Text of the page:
|4359392||Stabilization of modified cellulose in brines at high temperatures||November, 1982||Rygg||252/8.55|
|4350601||Preparation of viscosifiers for zinc salt workover and completion brines||September, 1982||Mosier et al.||252/8.55|
|4330414||Dispersible hydrophilic polymer compositions||May, 1982||Hoover||252/8.5|
|4003838||Water loss reduction agents||January, 1977||Jackson et al.||252/8.5|
|3356519||Cellulose ether composition||December, 1967||Chambers et al.||106/169|
This is an continuation of Application Ser. No. 330,242, filed Dec. 14, 1981, now U.S. Pat. No. 4,459,214.
The present invention relates to viscous brine solutions and, more particularly, to so called heavy brines having a density greater than about 13.5 pounds per gallon.
In recent years, the practical operating range of clear brines for use in the oil and gas industry has been significantly extended by utilizing soluble zinc salts, particularly zinc bromide, so that the advantages of clear brines can now be obtained with fluids having densities as high as 19.2 pounds per gallon at ambient temperatures and pressures.
The high density clear brines are used extensively: as completion fluids, to minimize plugging of perforation tunnels, to protect formation permeability, and to minimize mechanical problems; as workover fluids, for the same reasons; as packer fluids, to allow easy movement and retrieval of the packer; or underreaming, gravel-pack and sand consolidation applications; as kill fluid on ballast fluid; for wire-line work; and as drilling fluids.
Clear brines having a density of 14.2 pounds per gallon (ppg) or lower are generally formulated to contain sodium chloride, sodium bromide, potassium chloride, calcium chloride, calcium bromide or mixtures of these salts. Clear brines having a density up to about 15.1 ppg can be formulated with calcium chloride and calcium bromide; however, if the brine must have a low crystallization temperature, then clear brines in this density range are generally formulated to contain a soluble zinc salt. Zinc bromide is preferred because brines containing it are less corrosive than brines containing zinc chloride. Clear brines having a density greater than about 15.1 ppg are formulated to contain zinc bromide.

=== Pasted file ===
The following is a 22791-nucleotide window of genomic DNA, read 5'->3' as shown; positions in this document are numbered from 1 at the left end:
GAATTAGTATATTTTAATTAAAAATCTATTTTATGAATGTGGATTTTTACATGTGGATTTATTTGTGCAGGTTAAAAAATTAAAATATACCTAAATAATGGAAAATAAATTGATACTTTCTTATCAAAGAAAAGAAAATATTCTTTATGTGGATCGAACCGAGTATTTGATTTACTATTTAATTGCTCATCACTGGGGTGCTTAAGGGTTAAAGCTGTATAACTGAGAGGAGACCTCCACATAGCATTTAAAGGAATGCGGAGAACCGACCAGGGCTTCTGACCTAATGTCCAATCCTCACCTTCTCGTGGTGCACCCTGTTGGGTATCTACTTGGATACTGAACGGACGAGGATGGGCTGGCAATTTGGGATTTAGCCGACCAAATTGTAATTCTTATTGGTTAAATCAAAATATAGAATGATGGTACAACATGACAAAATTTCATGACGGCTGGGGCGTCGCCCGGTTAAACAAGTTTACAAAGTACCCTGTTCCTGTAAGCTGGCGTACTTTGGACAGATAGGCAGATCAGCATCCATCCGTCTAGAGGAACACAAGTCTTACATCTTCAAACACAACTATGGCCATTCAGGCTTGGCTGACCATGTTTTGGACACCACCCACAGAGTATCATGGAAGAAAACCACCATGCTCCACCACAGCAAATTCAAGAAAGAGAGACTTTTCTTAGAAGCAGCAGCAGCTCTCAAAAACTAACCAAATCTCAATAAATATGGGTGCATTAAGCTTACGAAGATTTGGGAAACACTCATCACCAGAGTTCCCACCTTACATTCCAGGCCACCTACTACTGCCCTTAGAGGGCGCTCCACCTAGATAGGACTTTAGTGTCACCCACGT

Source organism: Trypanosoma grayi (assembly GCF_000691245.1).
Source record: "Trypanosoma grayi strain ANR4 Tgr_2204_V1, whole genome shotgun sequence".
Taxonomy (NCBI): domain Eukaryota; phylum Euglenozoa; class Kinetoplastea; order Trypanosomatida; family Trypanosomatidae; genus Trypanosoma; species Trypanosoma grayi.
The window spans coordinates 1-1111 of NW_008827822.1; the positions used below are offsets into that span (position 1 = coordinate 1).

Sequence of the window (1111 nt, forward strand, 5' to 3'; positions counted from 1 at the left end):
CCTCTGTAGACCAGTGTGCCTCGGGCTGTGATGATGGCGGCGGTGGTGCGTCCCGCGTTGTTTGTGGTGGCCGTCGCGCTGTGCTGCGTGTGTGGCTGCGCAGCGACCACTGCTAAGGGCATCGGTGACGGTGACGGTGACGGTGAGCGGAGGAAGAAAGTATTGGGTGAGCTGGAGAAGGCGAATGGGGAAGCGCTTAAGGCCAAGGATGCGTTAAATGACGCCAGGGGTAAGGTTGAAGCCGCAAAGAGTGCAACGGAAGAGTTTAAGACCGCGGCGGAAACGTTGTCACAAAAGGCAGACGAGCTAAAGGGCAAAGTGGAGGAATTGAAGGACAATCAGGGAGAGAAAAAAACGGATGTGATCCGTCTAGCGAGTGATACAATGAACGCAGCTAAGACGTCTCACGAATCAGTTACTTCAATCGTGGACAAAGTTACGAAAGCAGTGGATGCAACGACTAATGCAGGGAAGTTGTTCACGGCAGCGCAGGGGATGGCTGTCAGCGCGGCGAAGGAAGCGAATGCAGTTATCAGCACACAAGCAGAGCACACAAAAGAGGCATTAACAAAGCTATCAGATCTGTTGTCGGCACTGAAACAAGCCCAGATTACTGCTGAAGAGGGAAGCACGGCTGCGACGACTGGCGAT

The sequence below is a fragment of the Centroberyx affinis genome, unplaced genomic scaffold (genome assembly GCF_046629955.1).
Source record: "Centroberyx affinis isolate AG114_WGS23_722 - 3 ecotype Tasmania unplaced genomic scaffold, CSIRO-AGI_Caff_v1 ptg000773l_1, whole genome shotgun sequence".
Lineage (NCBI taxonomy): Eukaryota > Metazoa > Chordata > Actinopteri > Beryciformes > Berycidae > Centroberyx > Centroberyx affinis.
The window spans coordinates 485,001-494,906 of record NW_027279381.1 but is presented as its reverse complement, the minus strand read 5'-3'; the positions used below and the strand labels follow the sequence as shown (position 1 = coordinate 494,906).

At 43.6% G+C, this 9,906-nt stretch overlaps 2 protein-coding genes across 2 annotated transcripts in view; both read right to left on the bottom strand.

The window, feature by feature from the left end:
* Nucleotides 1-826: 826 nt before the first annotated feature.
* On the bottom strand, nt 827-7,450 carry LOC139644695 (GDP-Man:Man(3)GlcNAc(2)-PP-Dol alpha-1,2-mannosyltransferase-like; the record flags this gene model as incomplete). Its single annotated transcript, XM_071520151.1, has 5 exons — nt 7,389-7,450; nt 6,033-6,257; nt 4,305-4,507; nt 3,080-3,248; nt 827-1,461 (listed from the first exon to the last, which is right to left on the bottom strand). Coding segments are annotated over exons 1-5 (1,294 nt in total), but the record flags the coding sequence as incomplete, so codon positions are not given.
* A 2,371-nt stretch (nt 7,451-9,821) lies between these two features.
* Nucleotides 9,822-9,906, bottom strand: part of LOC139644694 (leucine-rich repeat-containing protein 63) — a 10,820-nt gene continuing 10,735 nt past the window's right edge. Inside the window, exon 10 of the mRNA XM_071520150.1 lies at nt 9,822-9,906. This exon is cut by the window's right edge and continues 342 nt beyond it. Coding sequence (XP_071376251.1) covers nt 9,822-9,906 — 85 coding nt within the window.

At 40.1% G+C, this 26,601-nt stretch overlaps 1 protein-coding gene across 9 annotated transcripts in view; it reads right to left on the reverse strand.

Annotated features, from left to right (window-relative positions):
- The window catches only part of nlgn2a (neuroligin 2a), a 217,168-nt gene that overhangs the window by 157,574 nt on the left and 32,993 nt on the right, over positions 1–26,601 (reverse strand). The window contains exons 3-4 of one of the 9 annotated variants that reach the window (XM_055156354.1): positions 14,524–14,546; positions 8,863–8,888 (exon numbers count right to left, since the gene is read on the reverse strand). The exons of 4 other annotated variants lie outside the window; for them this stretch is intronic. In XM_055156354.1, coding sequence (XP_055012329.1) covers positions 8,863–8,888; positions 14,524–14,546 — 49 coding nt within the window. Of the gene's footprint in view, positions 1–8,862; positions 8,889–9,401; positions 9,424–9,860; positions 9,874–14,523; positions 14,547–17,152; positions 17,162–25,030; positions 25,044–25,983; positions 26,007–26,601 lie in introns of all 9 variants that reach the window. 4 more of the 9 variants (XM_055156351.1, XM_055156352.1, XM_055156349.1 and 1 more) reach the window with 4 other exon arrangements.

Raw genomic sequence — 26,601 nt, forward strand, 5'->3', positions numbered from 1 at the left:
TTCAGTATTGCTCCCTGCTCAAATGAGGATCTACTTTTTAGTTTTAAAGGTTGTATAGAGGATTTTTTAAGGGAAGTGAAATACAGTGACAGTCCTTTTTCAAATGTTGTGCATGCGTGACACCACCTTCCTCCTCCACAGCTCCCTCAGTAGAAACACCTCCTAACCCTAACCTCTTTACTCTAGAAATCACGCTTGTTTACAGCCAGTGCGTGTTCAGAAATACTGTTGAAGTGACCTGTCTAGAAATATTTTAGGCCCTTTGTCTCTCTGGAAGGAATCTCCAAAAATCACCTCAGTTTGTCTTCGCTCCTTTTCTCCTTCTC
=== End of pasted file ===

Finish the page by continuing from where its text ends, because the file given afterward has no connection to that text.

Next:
Viscous clear fluids are sometimes desired. Generally, hydroxyethyl cellulose (HEC) and xanthan gum polymers are compatible with the fluids which do not contain zinc salts. However, at the higher densities, the hydration of the viscosifiers is significantly slower. HEC is generally considered as unsatisfactory for use in fluids containing zinc salts.
We have now found that the addition of sequestrants to aqueous heavy salt solutions increases the rate of hydration of HEC in the solutions and increases the viscosity of the solutions containing HEC.
It is, therefore, an object of the present invention to provide viscous heavy brine solutions, particularly such solutions containing zinc bromide and HEC.
Another object of this invention is to provide a method of increasing the rate of hydration of HEC in heavy brines, particularly those brines having a density greater than about 13.5 ppg.
Still another object of this invention is to provide a method of increasing the viscosity of a heavy brine by adding thereto an "activated" HEC, as disclosed more fully hereinafter, and a sequestrant.
The above and other objects of the present invention will become apparent from the description given herein and the appended claims.
The present invention is based on the discovery that the addition of sequestrants to heavy brine solutions increases the rate of hydration of HEC in the heavy brine and increases the viscosity of the heavy brine containing HEC. It is anticipated that similar results would be obtained when utilizing other hydrophilic polymeric viscosifiers such as other cellulose derivatives, xanthan gum, guar gym and derivatives thereof, and other polysaccharides and derivatives thereof.